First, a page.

Low rate of exchange

The once flowing exchange of high school students between sister cities Ashland and Guanajuato, Mexico, has been at a standstill since 2007.

The program started in 2000 to allow affordable academic exchanges for top-notch high school students, but was cut short after budget woes in the Ashland School District translated into higher costs for students visiting from Mexico, Ashland High School Spanish teacher Dana Rensi said.

"I would really like to see the high school exchange program restarted," Rensi said. "The benefit for both groups of students is so great."

Salvador Gonzalez, 17, from the University of Guanajuato's preparatory high school, Escuela Nivel Medio-Superior, is leaving Ashland today after more than a week of immersing himself in American culture for the first time, along with three other students from the school.

The students flew from Guanajuato to Ashland with Rensi on July 1 to represent the Mexican state in Ashland's Fourth of July parade, and to raise awareness about their school's desire to renew the exchange program with Ashland.

"A lot of students would like to come here," said Gonzalez, whose brother, Jonathan, studied at AHS through the exchange program as a 16-year-old in 2000. "I would like to come."

The cost for exchange students to enroll at AHS is $6,000 a semester, Rensi said, not including the cost of living.

In the past, students had to pay little more than their living expenses — a few hundred dollars a month at most — and the exchanges extended for no longer than two semesters, she said.

The cost to study in Guanajuato is far less for exchange students.

Malia Rosenlund, 18, who graduated from AHS this year, didn't let the lack of an exchange program stop her from studying Spanish in Ashland's sister city.

"I think studying abroad is just the best way to open your mind to different cultures and perspectives," Rosenlund said. "I had always wanted to study abroad, I just finally had the opportunity."

Rosenlund's family accompanied her to Mexico in July, she said, and she returned to finish the school year in Ashland at the end of December. She spent a few hundred dollars on living costs, and less than $1,000 to enroll at a language school the University of Guanajuato offers its high school and college students.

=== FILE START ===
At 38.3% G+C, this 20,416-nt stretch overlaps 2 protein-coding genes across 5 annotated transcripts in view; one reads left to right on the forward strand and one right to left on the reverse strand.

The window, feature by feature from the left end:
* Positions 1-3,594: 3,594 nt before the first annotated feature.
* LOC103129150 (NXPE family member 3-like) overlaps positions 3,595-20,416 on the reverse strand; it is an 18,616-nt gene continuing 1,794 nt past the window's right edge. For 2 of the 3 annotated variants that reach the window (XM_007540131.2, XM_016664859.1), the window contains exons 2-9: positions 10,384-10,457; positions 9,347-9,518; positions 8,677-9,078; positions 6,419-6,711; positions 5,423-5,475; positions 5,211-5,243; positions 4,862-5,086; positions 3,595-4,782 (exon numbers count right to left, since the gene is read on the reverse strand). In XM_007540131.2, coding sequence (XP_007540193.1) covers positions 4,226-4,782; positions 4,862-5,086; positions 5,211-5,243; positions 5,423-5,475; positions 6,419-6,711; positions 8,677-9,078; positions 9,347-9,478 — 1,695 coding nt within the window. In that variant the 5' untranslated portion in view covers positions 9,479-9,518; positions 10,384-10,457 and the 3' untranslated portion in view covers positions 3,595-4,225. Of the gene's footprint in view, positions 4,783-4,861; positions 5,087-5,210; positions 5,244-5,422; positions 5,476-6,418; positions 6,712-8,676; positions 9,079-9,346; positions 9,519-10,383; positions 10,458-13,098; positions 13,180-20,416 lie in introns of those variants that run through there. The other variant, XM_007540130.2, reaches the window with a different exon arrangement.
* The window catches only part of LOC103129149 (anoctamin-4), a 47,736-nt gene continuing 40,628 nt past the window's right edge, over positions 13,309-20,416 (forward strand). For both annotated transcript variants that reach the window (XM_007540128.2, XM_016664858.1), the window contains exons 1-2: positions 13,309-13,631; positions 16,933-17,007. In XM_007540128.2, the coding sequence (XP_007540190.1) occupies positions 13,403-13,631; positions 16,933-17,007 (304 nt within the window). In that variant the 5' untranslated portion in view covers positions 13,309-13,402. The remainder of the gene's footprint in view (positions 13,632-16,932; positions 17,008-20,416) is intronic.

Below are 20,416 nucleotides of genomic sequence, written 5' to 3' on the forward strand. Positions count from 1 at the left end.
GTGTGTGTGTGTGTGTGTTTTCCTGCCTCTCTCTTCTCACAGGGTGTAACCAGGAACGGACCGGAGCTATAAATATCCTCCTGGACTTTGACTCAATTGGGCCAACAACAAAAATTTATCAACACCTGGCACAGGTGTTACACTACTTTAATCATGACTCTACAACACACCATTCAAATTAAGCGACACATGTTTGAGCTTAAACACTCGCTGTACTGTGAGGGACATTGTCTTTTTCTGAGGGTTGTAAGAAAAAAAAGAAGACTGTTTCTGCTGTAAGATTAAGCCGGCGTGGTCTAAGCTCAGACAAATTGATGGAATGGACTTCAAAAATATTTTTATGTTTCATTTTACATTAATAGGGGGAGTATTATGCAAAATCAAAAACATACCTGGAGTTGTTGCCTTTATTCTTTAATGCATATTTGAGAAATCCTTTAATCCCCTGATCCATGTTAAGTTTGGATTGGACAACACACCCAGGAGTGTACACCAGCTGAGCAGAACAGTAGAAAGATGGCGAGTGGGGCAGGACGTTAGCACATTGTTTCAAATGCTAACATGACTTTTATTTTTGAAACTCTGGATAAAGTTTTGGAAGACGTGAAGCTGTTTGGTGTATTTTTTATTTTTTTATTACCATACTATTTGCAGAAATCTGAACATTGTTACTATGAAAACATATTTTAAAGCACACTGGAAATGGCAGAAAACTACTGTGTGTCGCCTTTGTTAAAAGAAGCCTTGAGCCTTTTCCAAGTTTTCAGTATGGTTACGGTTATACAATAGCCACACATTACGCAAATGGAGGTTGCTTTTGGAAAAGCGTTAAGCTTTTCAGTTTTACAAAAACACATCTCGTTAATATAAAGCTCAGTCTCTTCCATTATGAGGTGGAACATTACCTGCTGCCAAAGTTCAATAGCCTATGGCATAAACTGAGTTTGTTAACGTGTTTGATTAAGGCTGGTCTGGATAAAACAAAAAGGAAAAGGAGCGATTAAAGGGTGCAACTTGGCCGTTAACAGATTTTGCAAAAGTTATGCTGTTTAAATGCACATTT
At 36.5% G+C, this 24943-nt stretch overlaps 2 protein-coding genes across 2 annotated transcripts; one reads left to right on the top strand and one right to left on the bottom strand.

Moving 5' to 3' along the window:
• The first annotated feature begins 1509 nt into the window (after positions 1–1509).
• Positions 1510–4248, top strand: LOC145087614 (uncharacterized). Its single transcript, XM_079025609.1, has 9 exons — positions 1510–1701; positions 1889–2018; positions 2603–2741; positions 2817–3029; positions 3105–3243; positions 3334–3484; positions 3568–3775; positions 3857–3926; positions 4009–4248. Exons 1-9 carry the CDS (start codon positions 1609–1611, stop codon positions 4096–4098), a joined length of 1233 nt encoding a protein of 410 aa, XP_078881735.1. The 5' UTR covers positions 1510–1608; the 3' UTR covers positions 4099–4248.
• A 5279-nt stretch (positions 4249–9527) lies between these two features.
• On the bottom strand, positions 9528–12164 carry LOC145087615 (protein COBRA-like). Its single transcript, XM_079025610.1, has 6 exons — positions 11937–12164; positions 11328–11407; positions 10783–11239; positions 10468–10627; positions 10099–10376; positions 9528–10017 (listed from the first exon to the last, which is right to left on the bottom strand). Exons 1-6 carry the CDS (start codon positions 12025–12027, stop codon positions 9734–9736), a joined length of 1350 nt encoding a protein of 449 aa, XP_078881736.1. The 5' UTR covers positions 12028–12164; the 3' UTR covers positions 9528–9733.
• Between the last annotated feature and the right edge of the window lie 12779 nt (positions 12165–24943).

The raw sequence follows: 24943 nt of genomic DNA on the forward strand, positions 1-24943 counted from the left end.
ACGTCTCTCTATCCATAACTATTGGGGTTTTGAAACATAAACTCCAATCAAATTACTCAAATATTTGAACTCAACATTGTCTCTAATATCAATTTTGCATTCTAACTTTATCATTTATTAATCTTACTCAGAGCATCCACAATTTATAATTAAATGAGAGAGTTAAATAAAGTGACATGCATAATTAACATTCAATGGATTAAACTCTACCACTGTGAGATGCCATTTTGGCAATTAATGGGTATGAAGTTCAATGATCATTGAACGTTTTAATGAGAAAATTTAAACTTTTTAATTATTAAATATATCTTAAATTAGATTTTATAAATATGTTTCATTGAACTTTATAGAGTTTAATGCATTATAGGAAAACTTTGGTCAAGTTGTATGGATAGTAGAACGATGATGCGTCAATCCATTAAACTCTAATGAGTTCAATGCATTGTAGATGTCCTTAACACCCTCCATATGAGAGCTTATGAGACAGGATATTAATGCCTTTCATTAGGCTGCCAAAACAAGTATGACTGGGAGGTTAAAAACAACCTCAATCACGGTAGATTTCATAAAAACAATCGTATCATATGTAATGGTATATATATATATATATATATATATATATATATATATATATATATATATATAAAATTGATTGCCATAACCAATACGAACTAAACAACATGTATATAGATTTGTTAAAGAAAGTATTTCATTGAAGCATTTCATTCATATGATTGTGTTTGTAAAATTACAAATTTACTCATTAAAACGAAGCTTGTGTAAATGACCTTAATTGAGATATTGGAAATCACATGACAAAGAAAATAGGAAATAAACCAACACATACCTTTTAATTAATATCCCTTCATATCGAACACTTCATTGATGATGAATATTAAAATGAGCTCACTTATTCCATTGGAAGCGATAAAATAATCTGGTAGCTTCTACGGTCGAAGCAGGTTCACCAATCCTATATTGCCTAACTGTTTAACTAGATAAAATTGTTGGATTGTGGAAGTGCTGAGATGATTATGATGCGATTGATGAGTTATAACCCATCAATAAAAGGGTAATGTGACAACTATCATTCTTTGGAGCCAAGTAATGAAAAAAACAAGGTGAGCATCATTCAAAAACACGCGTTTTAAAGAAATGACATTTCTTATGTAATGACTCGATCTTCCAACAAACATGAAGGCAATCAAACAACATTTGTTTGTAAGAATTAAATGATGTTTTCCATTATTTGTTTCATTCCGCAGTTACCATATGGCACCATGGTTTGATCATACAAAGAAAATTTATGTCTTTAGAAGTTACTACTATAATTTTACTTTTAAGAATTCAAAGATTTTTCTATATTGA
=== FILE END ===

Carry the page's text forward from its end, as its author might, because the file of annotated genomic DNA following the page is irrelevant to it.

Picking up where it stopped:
"She did it all on her own," Rensi said. "Not everyone can do that."

Last year, Rensi, 54, received one of about 19 Distinguished Fulbright Awards in Teaching grants that funded a six-month-long stint at University of Guanajuato's internal high school. She left Ashland in August and returned at the end of February.

At the high school in Guanajuato, Rensi trained English teachers how to use Moodle, an online learning environment, as a platform for their curriculum so students there and in Ashland could interact online.

The trip was a success. AHS students in Rensi's top-tier Spanish classes now get face-to-face time with Guanajuato students, who in turn sharpen their English language skills with AHS students.

Rosa Elena Lima, a biology and anthropology teacher at University of Guanajuato's internal high school and an English professor at its language school, taught alongside Rensi while she was completing her Fulbright there.

Lima said the university is ready to restart the program, but hasn't had any luck persuading the Ashland School District to get back on board.

"In Guanajuato, you have to learn how to speak English if you want to get a degree in anything, or a job," Rensi said. "Most have been learning since first grade."

The majority of UG's high school students don't get credit for attending the language school to learn English, Rensi said.

"They just know how important it is, so they learn it," she said.

Gonzalez, who swam in a river and a lake for the first time in his life this week, said he's glad to finally be able to visit Ashland like his brother did 12 years ago.

"At first, I wasn't sure, but all of the people are very nice," Gonzalez said.

Reach reporter Sam Wheeler at 541-499-1470 or email swheeler@dailytidings.com.

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